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Risk of losing 'Social Licence' is now key for projects in Africa

Published: 01 July 2017 |  African Decisions

Among the range of risks that companies face in Africa today, the social licence to operate is now becoming key. Accor­ding to Vis Reddy, MD of SRK Consulting South Africa, the company's expertise in a range of technical engineering disciplines has, in the last 40 years, expanded steadily into the fields of environmental management, social engagement and  good governance.

'Whether we are working with clients in mining, energy, water, waste or civil infrastructure, our environmental, social and governance experts are increasingly involved to help manage the growing risks posed to the clients' social licence to operate,' says Reddy.

The field of environment, social and governance addresses solutions across a number of business risk areas right through the project life cycle. These range from authorisations, permitting, policy development and governance assessment, as well as stakeholder engagement and facilitation, and decommissioning and closure. Reddy says the number of incidents where projects being delayed or even cancelled due to community disruption or other breakdowns in stakeholder relationships was testament to the pressing need for these professional interventions.

According to Darryl! Kilian, SRK Consulting partner and principal environmental consultant, it is no longer enough for companies to simply comply with in-country legislation. Strong and positive relationships with all stakeholders are now a vital part of project sustainability.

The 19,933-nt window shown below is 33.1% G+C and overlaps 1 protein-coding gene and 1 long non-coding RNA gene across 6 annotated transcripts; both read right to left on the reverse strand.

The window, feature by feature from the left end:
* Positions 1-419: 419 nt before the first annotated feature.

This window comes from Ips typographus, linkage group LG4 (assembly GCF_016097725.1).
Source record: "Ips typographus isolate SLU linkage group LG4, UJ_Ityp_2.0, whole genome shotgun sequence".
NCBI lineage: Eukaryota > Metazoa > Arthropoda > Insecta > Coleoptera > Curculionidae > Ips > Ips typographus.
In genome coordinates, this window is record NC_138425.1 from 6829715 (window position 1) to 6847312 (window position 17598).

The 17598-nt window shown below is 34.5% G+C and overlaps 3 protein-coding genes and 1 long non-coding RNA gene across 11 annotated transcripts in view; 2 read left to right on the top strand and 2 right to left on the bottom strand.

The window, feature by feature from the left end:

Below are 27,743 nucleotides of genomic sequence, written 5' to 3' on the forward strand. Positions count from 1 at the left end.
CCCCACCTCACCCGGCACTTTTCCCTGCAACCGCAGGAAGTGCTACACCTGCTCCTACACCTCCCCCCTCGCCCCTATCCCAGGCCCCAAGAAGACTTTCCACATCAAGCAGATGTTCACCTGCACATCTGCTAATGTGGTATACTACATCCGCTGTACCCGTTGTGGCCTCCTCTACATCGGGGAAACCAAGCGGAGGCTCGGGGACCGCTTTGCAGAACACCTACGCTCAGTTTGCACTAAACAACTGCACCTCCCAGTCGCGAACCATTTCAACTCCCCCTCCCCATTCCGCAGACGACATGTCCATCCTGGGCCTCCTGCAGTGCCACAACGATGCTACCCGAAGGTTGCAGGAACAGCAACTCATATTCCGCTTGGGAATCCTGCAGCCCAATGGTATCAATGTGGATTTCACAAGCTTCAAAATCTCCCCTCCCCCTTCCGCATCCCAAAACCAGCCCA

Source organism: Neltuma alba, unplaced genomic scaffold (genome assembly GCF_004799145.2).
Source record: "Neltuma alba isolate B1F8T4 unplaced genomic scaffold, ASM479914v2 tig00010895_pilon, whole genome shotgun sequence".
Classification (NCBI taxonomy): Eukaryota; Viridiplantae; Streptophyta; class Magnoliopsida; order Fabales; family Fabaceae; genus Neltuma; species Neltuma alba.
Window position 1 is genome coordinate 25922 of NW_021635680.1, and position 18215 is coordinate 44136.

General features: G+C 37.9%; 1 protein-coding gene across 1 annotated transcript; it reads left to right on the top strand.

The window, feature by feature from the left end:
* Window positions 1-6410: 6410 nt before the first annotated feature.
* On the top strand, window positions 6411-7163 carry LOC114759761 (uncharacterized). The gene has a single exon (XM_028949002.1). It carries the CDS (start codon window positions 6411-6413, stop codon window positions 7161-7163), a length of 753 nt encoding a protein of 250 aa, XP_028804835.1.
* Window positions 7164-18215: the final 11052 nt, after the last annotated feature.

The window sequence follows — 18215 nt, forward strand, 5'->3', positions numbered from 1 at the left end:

'Risks to social licence are increasing as socio­ political environments become more complex,' says Kilian. 'Stakeholders like local communities are now more vocal when they feel their human rights are not being respected, and shareholders generally  want  to  avoid  reputational damage.'

He says companies today need to move along the sustainability continuum - from reactive to proactive, and further towards creating shared value. To do this effectively, they need to imple­ ment a comprehensive stakeholder engagement plan for all stages of  their projects and  operation.

More than that, this process requires fully integrating environmental and social management into core business practice, says Kilian, a shift that would also call for stronger alignment between corporate purpose and mission on the one hand, and operational structures on the other.

'As greater pressure is exerted on companies by governments, communities and shareholders, it will be impossible to pursue "business as usual" by compliance alone. The growing risk to their social licence to operate is pushing companies to inte­ grate environmental, social and governance impe­ ratives across the entire organisation - rather than leaving these issues to a specific business unit.'

He emphasises that financial institutions are also concerned about borrowers' governance risks, and so lenders such as the African Development Bank apply their own benchmarks and standards for environmental and social impact assessments, which are frequently more stringent than those in-country.

'SRK therefore brings expertise to mitigate social licence risks. We understand the full range of institutional requirements, and we apply industry good-practice tools and experience to empower clients as they work towards sustainability,' says Reddy. 'Our global teams work in over 45 offices across 19 countries, and collaborate across borders and disciplines for best results.

African Decisions Risk of losing Social Licence is now key 01Jul17

Vis Reddy, MD, principal scientist (geochemistry) | SRK Consulting / Darryll Kilian, partner, principal environmental scientist/consultant | SRK Consulting

SRK Africa